Autodesk University 2015

I spent the first week of December in Las Vegas at Autodesk University 2015, also known as AU.  Along with showcasing Autodesk’s products, it’s a great venue to glimpse the latest technologies for about every facet of the “making” industry – be it planes, buildings, or manufactured products.

AU is held annually in the U.S. in Las Vegas and has expanded to multiple venues across the world.

This was my first time to attend and thus was referred to as a “freshman”, complete with a green lanyard that identified me as such.  It was a fascinating time with compelling examples of how technology is both a disruptive and progressive force.  AU is also a massive sales effort by Autodesk – but I didn’t mind that at all.  I think they’re on to something and are bringing together people in my industry in ways the AIA or AGC cannot.

A few themes that stood out:


Not a new revelation, but it struck me afresh that the ability to communicate anywhere, at any time, with almost anyone across the world just gets easier.  I did get confused between A360, BIM 360, Autodesk 360 and a few others – but the point made it home that you can share most anything with anyone utilizing a structured process that records everything.

And increasingly you can do it from any device.


I attended several sessions where architects, engineers, and contractors related similar stories of their firms expanding across the country.  All came to the same conclusion that as they grew they needed to better share and leverage knowledge across their firms and to work similarly.  What technology made possible shouldn’t be limited by sociology.


Most things made are designed using a Windows PC.  While some CAD and BIM software can run on the Mac platform, it seemed everything ran on Windows.  Lenovo, Dell, Boxx, and HP all had a significant presence on the Expo floor.  Makes sense as industries involved in the design of things or places are often in search of very high end hardware to get the maximum computational performance.  Makes me think Microsoft could make something of this…

There does appear to be a move in some places to have the programs and content reside in the cloud with access from almost any computing device or platform that supports a web browser.  In that scenario, it seems Microsoft is still doing the heavy lifting.


This was fascinating.  Software that facilitates the engineering optimization of a design by analyzing thousands of iterations.  Many of the resulting solutions had an organic appearance not unlike the cellular structure of bone and were fabricated by 3D printing. 

Autodesk worked with a West Coast racing team, placing sensors on a race car chassis and driving at top speed; the data then used to optimize a new chassis design that was both lighter and stronger.  Similarly, they worked with Airbus to refine the design of bulkheads for the A380 aircraft that were ultimately about 1/2 the weight and significantly stronger.  Both design solutions reminded me of something from one of the Alien movies by the biological nature of their structures.  Very cool stuff.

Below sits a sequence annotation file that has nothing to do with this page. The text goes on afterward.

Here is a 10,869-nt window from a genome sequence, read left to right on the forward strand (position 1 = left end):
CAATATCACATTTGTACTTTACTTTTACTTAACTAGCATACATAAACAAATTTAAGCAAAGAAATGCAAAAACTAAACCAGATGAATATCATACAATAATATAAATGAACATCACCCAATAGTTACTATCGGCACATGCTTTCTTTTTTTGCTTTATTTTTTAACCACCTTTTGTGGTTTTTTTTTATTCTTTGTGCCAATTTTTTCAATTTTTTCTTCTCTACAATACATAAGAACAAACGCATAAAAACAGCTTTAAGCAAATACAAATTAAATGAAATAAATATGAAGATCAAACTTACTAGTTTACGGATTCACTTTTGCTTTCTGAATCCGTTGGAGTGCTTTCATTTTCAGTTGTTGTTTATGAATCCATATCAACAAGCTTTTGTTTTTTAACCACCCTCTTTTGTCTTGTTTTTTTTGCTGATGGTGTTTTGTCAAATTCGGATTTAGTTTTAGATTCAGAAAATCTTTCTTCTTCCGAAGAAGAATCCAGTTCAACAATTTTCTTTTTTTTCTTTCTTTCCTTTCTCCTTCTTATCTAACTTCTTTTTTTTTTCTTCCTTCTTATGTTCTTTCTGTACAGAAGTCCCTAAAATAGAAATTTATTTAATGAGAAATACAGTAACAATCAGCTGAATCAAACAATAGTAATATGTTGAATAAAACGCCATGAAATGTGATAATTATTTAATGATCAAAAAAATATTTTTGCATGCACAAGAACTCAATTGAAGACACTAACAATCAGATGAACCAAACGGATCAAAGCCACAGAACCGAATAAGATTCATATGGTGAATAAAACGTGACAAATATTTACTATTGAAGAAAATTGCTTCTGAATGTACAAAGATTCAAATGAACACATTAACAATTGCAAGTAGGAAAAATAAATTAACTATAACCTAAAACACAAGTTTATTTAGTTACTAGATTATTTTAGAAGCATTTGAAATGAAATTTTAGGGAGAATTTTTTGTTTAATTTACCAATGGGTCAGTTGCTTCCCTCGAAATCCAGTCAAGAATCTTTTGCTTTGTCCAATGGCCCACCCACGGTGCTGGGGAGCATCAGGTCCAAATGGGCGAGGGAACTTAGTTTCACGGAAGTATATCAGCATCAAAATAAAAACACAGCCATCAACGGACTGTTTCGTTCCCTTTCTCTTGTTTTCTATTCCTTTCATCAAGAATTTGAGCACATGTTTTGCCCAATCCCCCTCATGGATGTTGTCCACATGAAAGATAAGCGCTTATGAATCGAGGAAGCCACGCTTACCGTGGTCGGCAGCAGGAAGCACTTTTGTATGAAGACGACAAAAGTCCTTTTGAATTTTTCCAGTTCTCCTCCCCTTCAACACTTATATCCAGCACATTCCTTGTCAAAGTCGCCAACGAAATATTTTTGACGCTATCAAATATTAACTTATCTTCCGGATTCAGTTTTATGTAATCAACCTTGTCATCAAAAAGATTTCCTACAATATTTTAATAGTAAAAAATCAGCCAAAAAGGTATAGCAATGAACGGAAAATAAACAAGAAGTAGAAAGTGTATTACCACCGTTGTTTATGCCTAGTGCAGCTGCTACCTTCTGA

The one thing I left not yet convinced of was the benefits of a data rich Building Information Model.  I say that fully persuaded that Revit is excellent software to use for a building due to the ability to visualize what you are doing, the intelligent components, and the basic scheduling.  Beyond that several things concern me.  Information has become “cheap” in a manner of speaking and the ability to add it brings the responsibility to manage it.

Architects and engineers continue to be under a lot of fee pressure and it doesn’t make sense to spend extra time adding data that might not be used.  Apart from some government and large institutions, I’m not aware of much demand for the information component.  It is still a significant task to design a building that the client wants, one that is constructible, on budget and on schedule, that meets codes, and doesn’t leak.

When designing a product such as a smartphone that will be manufactured thousands or millions of times, the effort at modeling is amortized across all of those units.  Most buildings are a unique response to a specific set of criteria and architect’s take pride on developing a unique solution and the modeling and information added are for a single product (building). 


I spoke with a BIM specialist at a large institution that had ongoing expansion and renovation occurring annually.  With over 19 million square feet of existing buildings currently around the world, they investigated hiring an outside firm to maintain federated BIM models for all of their facilities.  It would require 15 FTE’s (full time employees) for this ongoing effort – a considerable expense for just keeping the federated models current.  In addition, they were not sure how to solve the logistics of updating the models in Revit over time while concurrently working with multiple AE firms.

-          which version of Revit would be used?

-          When do they upgrade the models to a newer version of the software?  Will data be lost in the process and how would they know it?


It was a thought provoking conference and well worth the time and expense.  If you are interested, much of the content is available to view –

Better yet, plan on attending next year.